Hindsight isn’t always 20-20

“Panic! The Story of Modern Financial Insanity” is the latest book by investor-foible specialist Michael Lewis, who might as well be looking through a rearview mirror at a car crash he just avoided, with the hindsight of a driver slightly amused at all the stupid mistakes that the unlucky motorists had blundered their ways into.

How thoughtless, how totally oblivious those drivers were, he muses.

In this case, those oblivious drivers are business journalists, but Lewis – whose book, a compilation of articles by himself and others, was published to great fanfare at the end of November – apparently spent too much time looking backwards instead of keeping his own eye on the road.

The problem for “Panic!” (W.W. Norton & Co., 352 pages) is that it ends just after the stock market first started its steepest plummet last year — another runaway panic attack similar to the ones before: the computer-assisted crash of 1987, the Asian depression a decade later, the dot-com bubble bursting at the end of the century and then the crazy mortgage mania that just seized the country.

But only months after the book was published, it’s clear that Lewis himself really couldn’t see how far the economy was falling, that this wasn’t just another swerve in the road, but a gaping recession, with – at this point – no end in sight.

This is not to say Lewis is not a good and insightful writer. Indeed, in this book of essays on economic mishaps during the 25 years, his writing usually stands out as the best of the lot. (Although, while I read them, I had the sneaky suspicion that he served up the others to make him look good by comparison.)

But what do you say about a book that approvingly quotes the wisdom of Bernard Madoff, published the same month he was arrested for running the biggest Ponzi scheme in history?

How can you not wince at his decision to include the opening statement of Connecticut Sen. Christopher Dodd at hearings looking at the “mortgage market turmoil,” after Dodd became involved in his own turmoil, allegedly helping Countrywide Financial – one of the biggest subprime culprits of them all – after the company allegedly provided him with below-market mortgages on his property?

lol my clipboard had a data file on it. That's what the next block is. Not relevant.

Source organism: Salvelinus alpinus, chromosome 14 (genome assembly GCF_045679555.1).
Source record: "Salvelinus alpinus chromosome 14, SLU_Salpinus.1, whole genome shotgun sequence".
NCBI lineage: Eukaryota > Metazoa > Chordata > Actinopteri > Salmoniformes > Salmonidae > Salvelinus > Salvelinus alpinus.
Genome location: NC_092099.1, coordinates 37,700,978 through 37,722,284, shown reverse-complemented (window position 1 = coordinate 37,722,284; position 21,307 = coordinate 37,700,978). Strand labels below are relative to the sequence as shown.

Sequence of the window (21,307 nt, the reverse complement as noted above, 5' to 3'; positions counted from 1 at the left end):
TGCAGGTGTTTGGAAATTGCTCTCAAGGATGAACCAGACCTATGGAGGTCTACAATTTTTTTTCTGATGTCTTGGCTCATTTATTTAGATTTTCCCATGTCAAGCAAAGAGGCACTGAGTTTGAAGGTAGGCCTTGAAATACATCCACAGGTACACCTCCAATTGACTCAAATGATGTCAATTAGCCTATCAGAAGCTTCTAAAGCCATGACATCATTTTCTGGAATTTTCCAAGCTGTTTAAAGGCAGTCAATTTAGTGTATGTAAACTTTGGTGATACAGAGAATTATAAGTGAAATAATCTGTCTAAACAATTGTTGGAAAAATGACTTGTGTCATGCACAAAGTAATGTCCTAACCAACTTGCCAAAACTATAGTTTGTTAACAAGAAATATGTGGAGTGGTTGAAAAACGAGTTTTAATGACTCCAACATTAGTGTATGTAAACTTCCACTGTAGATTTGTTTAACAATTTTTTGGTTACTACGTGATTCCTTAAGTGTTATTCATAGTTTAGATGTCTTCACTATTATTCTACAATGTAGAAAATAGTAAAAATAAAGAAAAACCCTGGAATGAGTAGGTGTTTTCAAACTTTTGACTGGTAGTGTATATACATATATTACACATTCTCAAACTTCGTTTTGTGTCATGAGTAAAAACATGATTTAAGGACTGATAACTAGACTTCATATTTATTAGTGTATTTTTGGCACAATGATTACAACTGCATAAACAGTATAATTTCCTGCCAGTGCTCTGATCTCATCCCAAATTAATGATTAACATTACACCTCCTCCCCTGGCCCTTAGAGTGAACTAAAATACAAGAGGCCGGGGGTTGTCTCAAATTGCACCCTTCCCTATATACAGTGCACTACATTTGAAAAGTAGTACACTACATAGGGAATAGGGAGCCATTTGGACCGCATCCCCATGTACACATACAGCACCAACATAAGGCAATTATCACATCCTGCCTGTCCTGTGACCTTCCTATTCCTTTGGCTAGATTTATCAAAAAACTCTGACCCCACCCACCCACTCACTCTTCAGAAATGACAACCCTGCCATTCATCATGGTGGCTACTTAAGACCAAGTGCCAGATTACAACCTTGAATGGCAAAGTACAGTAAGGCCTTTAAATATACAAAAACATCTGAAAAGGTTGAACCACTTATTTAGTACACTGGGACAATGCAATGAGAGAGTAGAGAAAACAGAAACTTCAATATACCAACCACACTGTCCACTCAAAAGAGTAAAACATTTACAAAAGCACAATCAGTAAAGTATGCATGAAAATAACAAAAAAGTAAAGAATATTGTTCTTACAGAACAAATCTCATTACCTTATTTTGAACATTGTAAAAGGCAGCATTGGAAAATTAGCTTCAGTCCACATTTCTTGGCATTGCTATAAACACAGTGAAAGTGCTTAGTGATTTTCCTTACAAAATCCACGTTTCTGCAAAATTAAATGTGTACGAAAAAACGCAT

How can you laugh with humorist David Barry at the silliness of the whole housing bubble, or Lewis’ own satiric diatribe against the poor, when millions of people are losing their homes because of the wild and zany antics of the wealthy?

For each of the financial crisis in the book, the essays are in the “You are there!” vein, the deadline journalism that we are all guilty of disguised as analysis.

How quaint, for instance, is Time magazine’s Stephen Koepp worried about wild gyrations in the Dow of 50 points or more. Then comes the calm analysis by economist and Washington Post contributor Robert Shiller: “Black Monday’s Biggest Lesson — Don’t Run Scared.”

Or, as Lewis himself writes, didn’t the previous crises prove that our worst fears did not materialize?

“If perhaps this is the nature of global capitalism – ever more complex, ever more opaque, ever faster booms and busts – and it’s not the markets that needs to change but our reaction to them,” he writes. “How many times does the end of the world as we know it need to arrive before we realize that’s it’s not the end of the world as we know it?”

It’s the foibles of the rich that are of interest to Lewis. Remember back in 2007, when the collapse of Bear Stearns seemed to be the biggest thing that was going to happen this time around?

Then look at the article by Kate Kelly of The Wall Street Journal, who seems to blame Bear’s chief executive Jimmy Coyle for playing too many rounds of bridge as opposed to the “hands-on” role of his peers, like Richard Fuld Jr. of Lehman Brothers Holdings.

Of course, the article was written before Lehman declared bankruptcy, making Bear’s fall trifling by comparison.

It’s fitting that Lewis ends with a Wall Street Journal article published back in January 2008.

Gregory Zuckerman is beside himself in admiration of Henry John Paulson (unrelated to the former U.S. Treasury secretary), who realized that the housing market was about to crash, and found a way to bet against the conventional wisdom, racking up $3 billion or $4 billion in profit. Now doesn’t that show that all is right in the world?

Bob Sanders is an NHBR staff writer.

Categories: Opinion